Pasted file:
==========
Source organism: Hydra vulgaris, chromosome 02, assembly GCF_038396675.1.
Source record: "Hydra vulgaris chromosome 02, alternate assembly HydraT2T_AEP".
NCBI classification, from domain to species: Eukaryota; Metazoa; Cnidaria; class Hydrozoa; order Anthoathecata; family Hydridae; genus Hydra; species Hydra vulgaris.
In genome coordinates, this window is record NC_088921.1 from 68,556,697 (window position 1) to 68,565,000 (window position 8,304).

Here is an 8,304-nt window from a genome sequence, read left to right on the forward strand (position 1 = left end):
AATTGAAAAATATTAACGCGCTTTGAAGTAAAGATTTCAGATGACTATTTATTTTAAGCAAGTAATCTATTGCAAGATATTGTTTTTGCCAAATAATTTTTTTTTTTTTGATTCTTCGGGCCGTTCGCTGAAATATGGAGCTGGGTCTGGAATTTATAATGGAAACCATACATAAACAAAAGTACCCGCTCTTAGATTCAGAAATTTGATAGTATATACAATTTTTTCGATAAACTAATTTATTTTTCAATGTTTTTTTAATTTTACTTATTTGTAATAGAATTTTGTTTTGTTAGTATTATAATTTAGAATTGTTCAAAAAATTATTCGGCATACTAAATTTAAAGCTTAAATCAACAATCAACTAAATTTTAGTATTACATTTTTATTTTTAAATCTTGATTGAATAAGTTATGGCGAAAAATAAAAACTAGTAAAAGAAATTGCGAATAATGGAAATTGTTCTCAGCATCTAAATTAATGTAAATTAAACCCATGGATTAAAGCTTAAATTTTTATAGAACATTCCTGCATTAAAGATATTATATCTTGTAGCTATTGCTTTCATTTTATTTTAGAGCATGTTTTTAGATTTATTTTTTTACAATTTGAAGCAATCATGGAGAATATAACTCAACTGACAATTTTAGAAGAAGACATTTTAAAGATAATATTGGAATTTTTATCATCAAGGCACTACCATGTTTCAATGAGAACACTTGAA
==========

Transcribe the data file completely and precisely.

Source organism: Hydra vulgaris, chromosome 02, assembly GCF_038396675.1.
Source record: "Hydra vulgaris chromosome 02, alternate assembly HydraT2T_AEP".
NCBI classification, from domain to species: Eukaryota; Metazoa; Cnidaria; class Hydrozoa; order Anthoathecata; family Hydridae; genus Hydra; species Hydra vulgaris.
In genome coordinates, this window is record NC_088921.1 from 68,556,697 (window position 1) to 68,565,000 (window position 8,304).

Here is an 8,304-nt window from a genome sequence, read left to right on the forward strand (position 1 = left end):
AATTGAAAAATATTAACGCGCTTTGAAGTAAAGATTTCAGATGACTATTTATTTTAAGCAAGTAATCTATTGCAAGATATTGTTTTTGCCAAATAATTTTTTTTTTTTTGATTCTTCGGGCCGTTCGCTGAAATATGGAGCTGGGTCTGGAATTTATAATGGAAACCATACATAAACAAAAGTACCCGCTCTTAGATTCAGAAATTTGATAGTATATACAATTTTTTCGATAAACTAATTTATTTTTCAATGTTTTTTTAATTTTACTTATTTGTAATAGAATTTTGTTTTGTTAGTATTATAATTTAGAATTGTTCAAAAAATTATTCGGCATACTAAATTTAAAGCTTAAATCAACAATCAACTAAATTTTAGTATTACATTTTTATTTTTAAATCTTGATTGAATAAGTTATGGCGAAAAATAAAAACTAGTAAAAGAAATTGCGAATAATGGAAATTGTTCTCAGCATCTAAATTAATGTAAATTAAACCCATGGATTAAAGCTTAAATTTTTATAGAACATTCCTGCATTAAAGATATTATATCTTGTAGCTATTGCTTTCATTTTATTTTAGAGCATGTTTTTAGATTTATTTTTTTACAATTTGAAGCAATCATGGAGAATATAACTCAACTGACAATTTTAGAAGAAGACATTTTAAAGATAATATTGGAATTTTTATCATCAAGGCACTACCATGTTTCAATGAGAACACTTGAA